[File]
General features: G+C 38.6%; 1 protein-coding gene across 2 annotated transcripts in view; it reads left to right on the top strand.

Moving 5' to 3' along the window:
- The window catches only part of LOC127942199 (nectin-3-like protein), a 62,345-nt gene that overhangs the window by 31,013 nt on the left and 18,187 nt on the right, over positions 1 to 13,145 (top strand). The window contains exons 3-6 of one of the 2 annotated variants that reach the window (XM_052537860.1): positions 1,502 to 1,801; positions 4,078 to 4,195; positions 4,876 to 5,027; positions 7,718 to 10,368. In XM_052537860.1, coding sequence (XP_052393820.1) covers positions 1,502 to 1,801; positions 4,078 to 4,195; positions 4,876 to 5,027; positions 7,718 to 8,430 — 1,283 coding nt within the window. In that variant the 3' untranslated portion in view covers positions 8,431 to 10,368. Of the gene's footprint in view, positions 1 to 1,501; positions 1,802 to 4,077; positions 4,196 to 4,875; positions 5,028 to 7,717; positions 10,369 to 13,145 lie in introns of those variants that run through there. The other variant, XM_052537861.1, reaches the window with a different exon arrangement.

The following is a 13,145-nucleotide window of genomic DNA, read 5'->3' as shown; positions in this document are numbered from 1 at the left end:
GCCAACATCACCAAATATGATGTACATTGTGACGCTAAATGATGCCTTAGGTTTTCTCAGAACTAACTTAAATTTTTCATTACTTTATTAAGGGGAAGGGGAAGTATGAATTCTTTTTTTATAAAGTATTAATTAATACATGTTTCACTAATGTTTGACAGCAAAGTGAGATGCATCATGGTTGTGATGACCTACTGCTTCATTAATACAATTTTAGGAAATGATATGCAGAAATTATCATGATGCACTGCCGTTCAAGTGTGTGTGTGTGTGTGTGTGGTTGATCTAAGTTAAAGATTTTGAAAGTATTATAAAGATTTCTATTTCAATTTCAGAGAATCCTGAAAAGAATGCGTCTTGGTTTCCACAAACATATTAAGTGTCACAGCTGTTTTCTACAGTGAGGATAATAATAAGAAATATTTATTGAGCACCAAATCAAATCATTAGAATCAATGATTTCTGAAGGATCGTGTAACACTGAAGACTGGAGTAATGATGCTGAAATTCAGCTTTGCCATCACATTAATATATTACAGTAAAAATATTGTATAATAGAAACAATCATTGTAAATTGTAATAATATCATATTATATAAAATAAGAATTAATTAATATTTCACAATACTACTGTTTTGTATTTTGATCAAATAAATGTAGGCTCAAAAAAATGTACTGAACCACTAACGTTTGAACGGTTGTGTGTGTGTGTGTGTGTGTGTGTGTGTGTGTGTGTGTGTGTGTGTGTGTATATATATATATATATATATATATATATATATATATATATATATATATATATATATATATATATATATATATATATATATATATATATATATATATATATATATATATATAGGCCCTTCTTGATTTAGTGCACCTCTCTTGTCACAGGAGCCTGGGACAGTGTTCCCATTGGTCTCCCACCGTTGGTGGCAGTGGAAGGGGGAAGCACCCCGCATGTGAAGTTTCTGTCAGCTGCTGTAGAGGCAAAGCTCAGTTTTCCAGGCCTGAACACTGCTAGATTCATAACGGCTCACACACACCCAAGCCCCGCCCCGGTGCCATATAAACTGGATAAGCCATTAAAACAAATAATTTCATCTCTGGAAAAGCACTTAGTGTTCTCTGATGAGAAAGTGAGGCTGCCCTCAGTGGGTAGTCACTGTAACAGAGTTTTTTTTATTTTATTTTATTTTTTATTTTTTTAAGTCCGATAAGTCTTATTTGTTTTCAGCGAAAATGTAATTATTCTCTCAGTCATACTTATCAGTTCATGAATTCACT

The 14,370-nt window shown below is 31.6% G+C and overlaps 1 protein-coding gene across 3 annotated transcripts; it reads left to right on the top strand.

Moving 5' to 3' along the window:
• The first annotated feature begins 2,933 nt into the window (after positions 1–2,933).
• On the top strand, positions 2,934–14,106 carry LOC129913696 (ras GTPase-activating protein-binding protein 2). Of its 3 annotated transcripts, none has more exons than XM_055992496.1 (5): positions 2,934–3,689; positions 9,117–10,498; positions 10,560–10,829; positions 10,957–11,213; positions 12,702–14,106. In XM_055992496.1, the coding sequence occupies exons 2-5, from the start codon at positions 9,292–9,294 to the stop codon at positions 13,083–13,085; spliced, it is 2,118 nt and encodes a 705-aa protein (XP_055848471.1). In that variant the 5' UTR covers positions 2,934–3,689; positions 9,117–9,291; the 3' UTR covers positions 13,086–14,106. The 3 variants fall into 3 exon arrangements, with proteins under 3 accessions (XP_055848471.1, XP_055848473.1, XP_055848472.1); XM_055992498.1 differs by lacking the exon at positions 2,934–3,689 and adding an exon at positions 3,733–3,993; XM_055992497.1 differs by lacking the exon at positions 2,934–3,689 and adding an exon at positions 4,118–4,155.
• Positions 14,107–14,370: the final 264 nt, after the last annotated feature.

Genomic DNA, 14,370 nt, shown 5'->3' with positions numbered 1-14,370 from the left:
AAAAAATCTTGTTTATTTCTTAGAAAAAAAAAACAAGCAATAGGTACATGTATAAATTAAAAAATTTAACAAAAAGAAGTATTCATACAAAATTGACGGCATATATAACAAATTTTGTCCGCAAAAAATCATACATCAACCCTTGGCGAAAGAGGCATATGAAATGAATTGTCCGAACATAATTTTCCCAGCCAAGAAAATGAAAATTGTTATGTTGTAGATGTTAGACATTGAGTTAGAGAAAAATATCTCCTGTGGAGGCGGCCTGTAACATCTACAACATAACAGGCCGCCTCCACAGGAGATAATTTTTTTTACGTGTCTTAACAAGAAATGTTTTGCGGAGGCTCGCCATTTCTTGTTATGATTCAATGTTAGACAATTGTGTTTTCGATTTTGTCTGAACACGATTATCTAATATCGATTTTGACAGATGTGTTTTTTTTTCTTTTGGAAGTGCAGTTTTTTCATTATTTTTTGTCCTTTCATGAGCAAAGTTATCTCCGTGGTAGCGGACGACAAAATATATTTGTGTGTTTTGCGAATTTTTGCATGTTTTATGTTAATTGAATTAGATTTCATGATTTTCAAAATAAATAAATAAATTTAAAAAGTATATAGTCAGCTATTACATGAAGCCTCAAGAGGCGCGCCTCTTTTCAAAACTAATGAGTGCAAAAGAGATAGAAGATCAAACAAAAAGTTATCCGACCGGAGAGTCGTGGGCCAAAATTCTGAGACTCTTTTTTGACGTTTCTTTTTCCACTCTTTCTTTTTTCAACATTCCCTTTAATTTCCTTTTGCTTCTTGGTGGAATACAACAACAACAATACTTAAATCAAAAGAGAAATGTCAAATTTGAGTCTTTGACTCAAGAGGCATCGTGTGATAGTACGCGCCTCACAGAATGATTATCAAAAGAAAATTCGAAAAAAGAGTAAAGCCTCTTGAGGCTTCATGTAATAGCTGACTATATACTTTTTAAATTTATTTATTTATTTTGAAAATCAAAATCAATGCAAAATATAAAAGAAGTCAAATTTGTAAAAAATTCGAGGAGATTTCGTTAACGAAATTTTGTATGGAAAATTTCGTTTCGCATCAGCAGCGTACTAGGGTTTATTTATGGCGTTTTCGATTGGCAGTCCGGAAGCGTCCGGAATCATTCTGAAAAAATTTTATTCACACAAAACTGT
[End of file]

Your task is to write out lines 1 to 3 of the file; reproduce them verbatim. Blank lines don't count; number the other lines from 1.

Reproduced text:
General features: G+C 38.6%; 1 protein-coding gene across 2 annotated transcripts in view; it reads left to right on the top strand.

Moving 5' to 3' along the window:
- The window catches only part of LOC127942199 (nectin-3-like protein), a 62,345-nt gene that overhangs the window by 31,013 nt on the left and 18,187 nt on the right, over positions 1 to 13,145 (top strand). The window contains exons 3-6 of one of the 2 annotated variants that reach the window (XM_052537860.1): positions 1,502 to 1,801; positions 4,078 to 4,195; positions 4,876 to 5,027; positions 7,718 to 10,368. In XM_052537860.1, coding sequence (XP_052393820.1) covers positions 1,502 to 1,801; positions 4,078 to 4,195; positions 4,876 to 5,027; positions 7,718 to 8,430 — 1,283 coding nt within the window. In that variant the 3' untranslated portion in view covers positions 8,431 to 10,368. Of the gene's footprint in view, positions 1 to 1,501; positions 1,802 to 4,077; positions 4,196 to 4,875; positions 5,028 to 7,717; positions 10,369 to 13,145 lie in introns of those variants that run through there. The other variant, XM_052537861.1, reaches the window with a different exon arrangement.